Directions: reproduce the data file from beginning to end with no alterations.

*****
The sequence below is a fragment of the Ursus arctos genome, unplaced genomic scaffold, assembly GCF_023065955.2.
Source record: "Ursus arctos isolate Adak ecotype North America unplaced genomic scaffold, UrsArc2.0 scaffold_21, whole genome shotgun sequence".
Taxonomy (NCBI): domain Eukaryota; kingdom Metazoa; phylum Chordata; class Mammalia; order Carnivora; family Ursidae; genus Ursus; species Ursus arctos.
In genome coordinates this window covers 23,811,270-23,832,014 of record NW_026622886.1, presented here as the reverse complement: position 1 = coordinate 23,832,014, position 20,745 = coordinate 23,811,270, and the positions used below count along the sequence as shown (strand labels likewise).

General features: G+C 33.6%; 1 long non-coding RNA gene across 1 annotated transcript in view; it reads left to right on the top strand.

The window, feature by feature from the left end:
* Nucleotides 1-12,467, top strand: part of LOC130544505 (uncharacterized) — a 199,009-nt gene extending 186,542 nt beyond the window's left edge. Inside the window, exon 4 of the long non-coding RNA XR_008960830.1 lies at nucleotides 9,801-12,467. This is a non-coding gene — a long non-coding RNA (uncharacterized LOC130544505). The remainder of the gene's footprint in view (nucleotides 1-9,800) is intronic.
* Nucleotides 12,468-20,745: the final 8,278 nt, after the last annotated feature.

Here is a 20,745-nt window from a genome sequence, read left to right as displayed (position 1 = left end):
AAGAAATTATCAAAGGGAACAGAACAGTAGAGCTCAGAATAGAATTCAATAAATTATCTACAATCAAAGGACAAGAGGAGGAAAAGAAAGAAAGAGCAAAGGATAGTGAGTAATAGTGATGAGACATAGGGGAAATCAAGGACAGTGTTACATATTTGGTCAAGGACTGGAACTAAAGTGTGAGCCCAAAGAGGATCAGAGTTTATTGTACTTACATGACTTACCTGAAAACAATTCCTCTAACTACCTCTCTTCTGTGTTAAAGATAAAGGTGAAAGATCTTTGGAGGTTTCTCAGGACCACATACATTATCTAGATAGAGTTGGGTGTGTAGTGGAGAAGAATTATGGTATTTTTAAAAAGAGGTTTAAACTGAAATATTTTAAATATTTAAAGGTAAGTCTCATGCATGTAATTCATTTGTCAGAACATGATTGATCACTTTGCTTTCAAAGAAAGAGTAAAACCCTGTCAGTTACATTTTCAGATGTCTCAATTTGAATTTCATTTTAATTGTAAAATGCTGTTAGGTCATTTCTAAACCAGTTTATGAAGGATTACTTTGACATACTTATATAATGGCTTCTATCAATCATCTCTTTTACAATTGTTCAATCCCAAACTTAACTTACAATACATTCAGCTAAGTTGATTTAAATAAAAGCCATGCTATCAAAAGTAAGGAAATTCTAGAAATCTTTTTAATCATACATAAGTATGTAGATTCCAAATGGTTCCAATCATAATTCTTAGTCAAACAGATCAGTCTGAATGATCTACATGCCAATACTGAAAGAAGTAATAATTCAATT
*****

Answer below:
The sequence below is a fragment of the Ursus arctos genome, unplaced genomic scaffold, assembly GCF_023065955.2.
Source record: "Ursus arctos isolate Adak ecotype North America unplaced genomic scaffold, UrsArc2.0 scaffold_21, whole genome shotgun sequence".
Taxonomy (NCBI): domain Eukaryota; kingdom Metazoa; phylum Chordata; class Mammalia; order Carnivora; family Ursidae; genus Ursus; species Ursus arctos.
In genome coordinates this window covers 23,811,270-23,832,014 of record NW_026622886.1, presented here as the reverse complement: position 1 = coordinate 23,832,014, position 20,745 = coordinate 23,811,270, and the positions used below count along the sequence as shown (strand labels likewise).

General features: G+C 33.6%; 1 long non-coding RNA gene across 1 annotated transcript in view; it reads left to right on the top strand.

The window, feature by feature from the left end:
* Nucleotides 1-12,467, top strand: part of LOC130544505 (uncharacterized) — a 199,009-nt gene extending 186,542 nt beyond the window's left edge. Inside the window, exon 4 of the long non-coding RNA XR_008960830.1 lies at nucleotides 9,801-12,467. This is a non-coding gene — a long non-coding RNA (uncharacterized LOC130544505). The remainder of the gene's footprint in view (nucleotides 1-9,800) is intronic.
* Nucleotides 12,468-20,745: the final 8,278 nt, after the last annotated feature.

Here is a 20,745-nt window from a genome sequence, read left to right as displayed (position 1 = left end):
AAGAAATTATCAAAGGGAACAGAACAGTAGAGCTCAGAATAGAATTCAATAAATTATCTACAATCAAAGGACAAGAGGAGGAAAAGAAAGAAAGAGCAAAGGATAGTGAGTAATAGTGATGAGACATAGGGGAAATCAAGGACAGTGTTACATATTTGGTCAAGGACTGGAACTAAAGTGTGAGCCCAAAGAGGATCAGAGTTTATTGTACTTACATGACTTACCTGAAAACAATTCCTCTAACTACCTCTCTTCTGTGTTAAAGATAAAGGTGAAAGATCTTTGGAGGTTTCTCAGGACCACATACATTATCTAGATAGAGTTGGGTGTGTAGTGGAGAAGAATTATGGTATTTTTAAAAAGAGGTTTAAACTGAAATATTTTAAATATTTAAAGGTAAGTCTCATGCATGTAATTCATTTGTCAGAACATGATTGATCACTTTGCTTTCAAAGAAAGAGTAAAACCCTGTCAGTTACATTTTCAGATGTCTCAATTTGAATTTCATTTTAATTGTAAAATGCTGTTAGGTCATTTCTAAACCAGTTTATGAAGGATTACTTTGACATACTTATATAATGGCTTCTATCAATCATCTCTTTTACAATTGTTCAATCCCAAACTTAACTTACAATACATTCAGCTAAGTTGATTTAAATAAAAGCCATGCTATCAAAAGTAAGGAAATTCTAGAAATCTTTTTAATCATACATAAGTATGTAGATTCCAAATGGTTCCAATCATAATTCTTAGTCAAACAGATCAGTCTGAATGATCTACATGCCAATACTGAAAGAAGTAATAATTCAATT